Borland Tool a Shure-Fire Winner

 
 
By Darryl K. Taft  |  Posted 2006-06-12 Email Print this article Print
 
 
 
 
 
 
 

The audio equipment maker relies on a software maker to satisfy customer demands.

When microphone and audio electronics manufacturer Shure starts to build a new generation of products, the company looks to Borland Softwares requirements management tools to help define and manage requirements that Shures customers have for new technology.

Shure, of Niles, Ill., takes input from its customers, including pop and rock stars, producers, audio engineers, sound contractors, and personal audiophiles, on what to put into its new products.
Artists such as LeAnn Rimes and the Black Eyed Peas helped establish the requirements for and served as beta testers on the Shure UHF-R wireless microphone, which was built using Borland software, Shure officials said.

In fact, every product, software component or other enhancement Shure delivers comes directly from customer input and feedback, according to company officials. The company uses CaliberRM and StarTeam products from Borland, of Cupertino, Calif., to automate the process of turning customer needs into software requirements.

Tony Branch, manager of systems engineering at Shure, explained that Shure initially recognized the need to do some more formal capturing and managing of requirements and customer feedback, "just kind of gathering information that could be considered as inputs to the development process," Branch said.

John Purnell, assistant global IS specialist at Shure, said, "The very first Borland tool that was brought in was CaliberRM. And that was the tool we used for idea gathering [and] fact gathering—not yet at the level of full requirements management."

However, as Shure matured as a software development organization, the company decided to take the next step, Purnell said. "And I led a project for a software version control system, [for] which we decided to go with StarTeam Enterprise Advantage, which was also Borlands solution. So we adopted Borlands ALM [application lifecycle management] philosophy, with CaliberRM managing our requirements and StarTeam managing our software version control."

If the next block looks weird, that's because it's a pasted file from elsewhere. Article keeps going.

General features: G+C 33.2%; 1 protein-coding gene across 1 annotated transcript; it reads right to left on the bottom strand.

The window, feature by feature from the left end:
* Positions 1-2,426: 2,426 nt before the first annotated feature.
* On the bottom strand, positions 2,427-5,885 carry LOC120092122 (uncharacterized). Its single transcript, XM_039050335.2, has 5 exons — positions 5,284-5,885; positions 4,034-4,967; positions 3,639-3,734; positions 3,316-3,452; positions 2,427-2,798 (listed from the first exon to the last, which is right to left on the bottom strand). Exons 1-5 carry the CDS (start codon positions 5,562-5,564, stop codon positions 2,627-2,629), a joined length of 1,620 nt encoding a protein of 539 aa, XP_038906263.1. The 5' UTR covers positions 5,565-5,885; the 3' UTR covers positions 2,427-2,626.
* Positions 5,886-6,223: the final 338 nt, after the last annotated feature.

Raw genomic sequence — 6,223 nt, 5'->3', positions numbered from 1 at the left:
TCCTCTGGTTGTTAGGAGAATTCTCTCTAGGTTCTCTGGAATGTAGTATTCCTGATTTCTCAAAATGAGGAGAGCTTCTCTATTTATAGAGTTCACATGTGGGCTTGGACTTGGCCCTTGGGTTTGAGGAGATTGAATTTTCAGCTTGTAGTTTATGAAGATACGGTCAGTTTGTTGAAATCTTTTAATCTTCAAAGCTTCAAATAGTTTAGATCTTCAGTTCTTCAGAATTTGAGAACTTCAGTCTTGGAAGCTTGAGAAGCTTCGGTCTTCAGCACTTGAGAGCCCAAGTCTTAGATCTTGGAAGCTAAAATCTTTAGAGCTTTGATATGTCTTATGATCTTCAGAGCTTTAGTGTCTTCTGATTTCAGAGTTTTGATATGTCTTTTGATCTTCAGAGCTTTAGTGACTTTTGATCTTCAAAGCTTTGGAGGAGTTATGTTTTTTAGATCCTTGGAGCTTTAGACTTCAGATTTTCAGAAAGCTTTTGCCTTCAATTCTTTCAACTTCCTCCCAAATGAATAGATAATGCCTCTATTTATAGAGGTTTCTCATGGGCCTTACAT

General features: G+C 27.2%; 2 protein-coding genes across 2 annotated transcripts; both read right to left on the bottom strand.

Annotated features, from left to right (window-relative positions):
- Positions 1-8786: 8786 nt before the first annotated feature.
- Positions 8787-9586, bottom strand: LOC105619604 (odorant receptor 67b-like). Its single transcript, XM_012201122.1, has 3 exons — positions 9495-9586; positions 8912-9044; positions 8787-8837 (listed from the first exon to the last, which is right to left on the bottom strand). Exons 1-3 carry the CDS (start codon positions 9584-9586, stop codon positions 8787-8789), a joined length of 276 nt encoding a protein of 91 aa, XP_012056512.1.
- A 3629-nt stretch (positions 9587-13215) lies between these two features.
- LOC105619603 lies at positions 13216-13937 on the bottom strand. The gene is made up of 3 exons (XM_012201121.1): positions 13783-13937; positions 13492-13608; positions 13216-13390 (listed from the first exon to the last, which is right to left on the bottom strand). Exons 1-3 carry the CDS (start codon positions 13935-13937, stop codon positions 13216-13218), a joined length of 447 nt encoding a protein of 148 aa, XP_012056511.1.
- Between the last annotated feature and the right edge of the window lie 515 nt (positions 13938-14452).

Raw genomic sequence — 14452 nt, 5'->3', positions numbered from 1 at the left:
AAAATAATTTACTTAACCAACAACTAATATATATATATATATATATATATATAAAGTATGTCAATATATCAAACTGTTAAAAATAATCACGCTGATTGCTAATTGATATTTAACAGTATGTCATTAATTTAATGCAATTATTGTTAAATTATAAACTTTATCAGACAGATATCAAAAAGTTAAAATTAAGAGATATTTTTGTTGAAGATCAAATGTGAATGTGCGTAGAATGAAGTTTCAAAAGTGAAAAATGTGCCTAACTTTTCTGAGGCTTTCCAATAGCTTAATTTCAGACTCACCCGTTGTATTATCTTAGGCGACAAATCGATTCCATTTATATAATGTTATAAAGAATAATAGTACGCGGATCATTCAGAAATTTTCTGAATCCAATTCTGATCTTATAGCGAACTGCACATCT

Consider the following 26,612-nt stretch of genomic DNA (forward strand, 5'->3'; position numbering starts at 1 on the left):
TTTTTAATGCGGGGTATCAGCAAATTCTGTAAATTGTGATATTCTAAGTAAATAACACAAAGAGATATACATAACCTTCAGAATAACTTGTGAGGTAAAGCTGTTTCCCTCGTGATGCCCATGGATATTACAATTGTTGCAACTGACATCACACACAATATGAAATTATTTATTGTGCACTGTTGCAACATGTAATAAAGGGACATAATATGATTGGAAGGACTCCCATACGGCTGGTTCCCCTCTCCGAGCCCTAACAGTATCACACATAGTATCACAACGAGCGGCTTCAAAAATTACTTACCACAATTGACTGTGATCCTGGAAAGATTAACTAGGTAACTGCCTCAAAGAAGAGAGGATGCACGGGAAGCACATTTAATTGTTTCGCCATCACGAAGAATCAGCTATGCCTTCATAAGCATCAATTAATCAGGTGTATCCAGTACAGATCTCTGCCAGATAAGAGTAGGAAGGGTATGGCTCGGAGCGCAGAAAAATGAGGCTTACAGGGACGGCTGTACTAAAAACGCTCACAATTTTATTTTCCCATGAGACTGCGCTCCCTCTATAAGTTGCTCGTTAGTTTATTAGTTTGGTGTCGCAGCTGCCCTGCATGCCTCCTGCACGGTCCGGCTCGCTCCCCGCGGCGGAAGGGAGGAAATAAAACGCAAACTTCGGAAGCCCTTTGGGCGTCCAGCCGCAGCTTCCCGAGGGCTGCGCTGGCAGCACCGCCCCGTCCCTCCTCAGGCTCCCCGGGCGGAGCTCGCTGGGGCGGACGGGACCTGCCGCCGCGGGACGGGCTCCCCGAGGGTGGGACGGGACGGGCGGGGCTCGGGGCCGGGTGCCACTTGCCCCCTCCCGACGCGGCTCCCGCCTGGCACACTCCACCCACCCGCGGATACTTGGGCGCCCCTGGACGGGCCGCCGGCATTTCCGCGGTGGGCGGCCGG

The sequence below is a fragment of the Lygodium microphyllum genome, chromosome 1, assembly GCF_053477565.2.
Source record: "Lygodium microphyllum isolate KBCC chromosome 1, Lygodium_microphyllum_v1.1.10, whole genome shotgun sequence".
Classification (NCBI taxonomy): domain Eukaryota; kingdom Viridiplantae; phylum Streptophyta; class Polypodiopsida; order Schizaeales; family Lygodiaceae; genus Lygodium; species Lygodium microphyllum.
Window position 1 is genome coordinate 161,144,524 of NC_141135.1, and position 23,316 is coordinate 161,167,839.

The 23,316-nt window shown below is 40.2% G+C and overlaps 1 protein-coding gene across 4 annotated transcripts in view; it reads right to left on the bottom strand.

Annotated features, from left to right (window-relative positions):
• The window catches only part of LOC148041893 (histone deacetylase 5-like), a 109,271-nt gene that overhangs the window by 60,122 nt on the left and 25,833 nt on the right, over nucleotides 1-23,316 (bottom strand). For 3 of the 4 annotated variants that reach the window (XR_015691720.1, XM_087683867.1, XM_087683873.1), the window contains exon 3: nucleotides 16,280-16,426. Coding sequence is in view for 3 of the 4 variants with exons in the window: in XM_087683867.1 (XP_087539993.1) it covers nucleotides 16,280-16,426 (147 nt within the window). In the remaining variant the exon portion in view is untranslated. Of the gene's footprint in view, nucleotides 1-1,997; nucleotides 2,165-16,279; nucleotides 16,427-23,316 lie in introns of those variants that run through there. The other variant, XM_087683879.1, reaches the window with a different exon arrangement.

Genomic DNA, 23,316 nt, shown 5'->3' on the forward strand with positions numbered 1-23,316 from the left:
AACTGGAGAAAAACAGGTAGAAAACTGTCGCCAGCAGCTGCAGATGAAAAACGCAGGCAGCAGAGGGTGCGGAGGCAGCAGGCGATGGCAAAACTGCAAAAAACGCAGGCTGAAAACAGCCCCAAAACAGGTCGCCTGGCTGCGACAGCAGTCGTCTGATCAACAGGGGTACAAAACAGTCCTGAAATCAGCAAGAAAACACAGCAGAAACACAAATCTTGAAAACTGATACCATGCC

Purnell said Shure refers to its products as "rugged and reliable."

To help deliver on those aspects, the Shure systems engineering department defined a strategy for reducing time to market through a requirements-based development approach. Shure worked with Borland partner Orasi Software, of Atlanta, to implement Borlands CaliberRM.

Read more here about Borlands road map for its JBuilder Java integrated development environment. The result is that Shure is now able to capture and manage bidirectional traceability between customer needs and product designs, Branch said. This approach has also enabled reuse, cross-functional impact analysis and benchmarking through a consistent approach to ALM, she said.

Prior to using Borlands tools, Shure had to gather requirements manually, translating input from customer researchers provided in journals, spreadsheets and documents, Shure officials said.

The move to Borlands tools has also enabled Shure to look ahead to new features and capabilities, Branch said.

"Customer-driven solutions is one of our mantras," Branch said. "Borland, the tool set and where we are today [are] going to really help us as we move into a phase where we start looking into doing modeling to predict product behavior and try things out with actually going all the way through the prototyping process. Thats also going to give us a lot of leverage and help reduce our overall time to market with some new concepts that are coming to us through customer feedback and market research."

In addition to CaliberRM, Shure makes use of Borlands StarTeam developer collaboration platform to help drive development directly from the requirements generated using CaliberRM, Purnell said.

StarTeam also helps Shure manage version control and change requests throughout the development life cycle, and helps to enforce Shures standard SDLC (Software Development Life Cycle) process and save developers time by reducing rework, Shure officials said.

"One of our initiatives recently has been to give more focus on reuse and a platform approach to our product development," Branch said. "We anticipate, and are already seeing, significant increase in our capability to just successfully manage the development process through the tool set."

Branch added that the company can reuse both the requirements and software as needed. "We understand the traceability between customer inputs down to where its fulfilled in the product," she said. "And that is delivering and meeting one of our organizational goals."

Next Page: "Gathering inputs."



 
 
 
 
Darryl K. Taft covers the development tools and developer-related issues beat from his office in Baltimore. He has more than 10 years of experience in the business and is always looking for the next scoop. Taft is a member of the Association for Computing Machinery (ACM) and was named 'one of the most active middleware reporters in the world' by The Middleware Co. He also has his own card in the 'Who's Who in Enterprise Java' deck.
 
 
 
 
 
 
 

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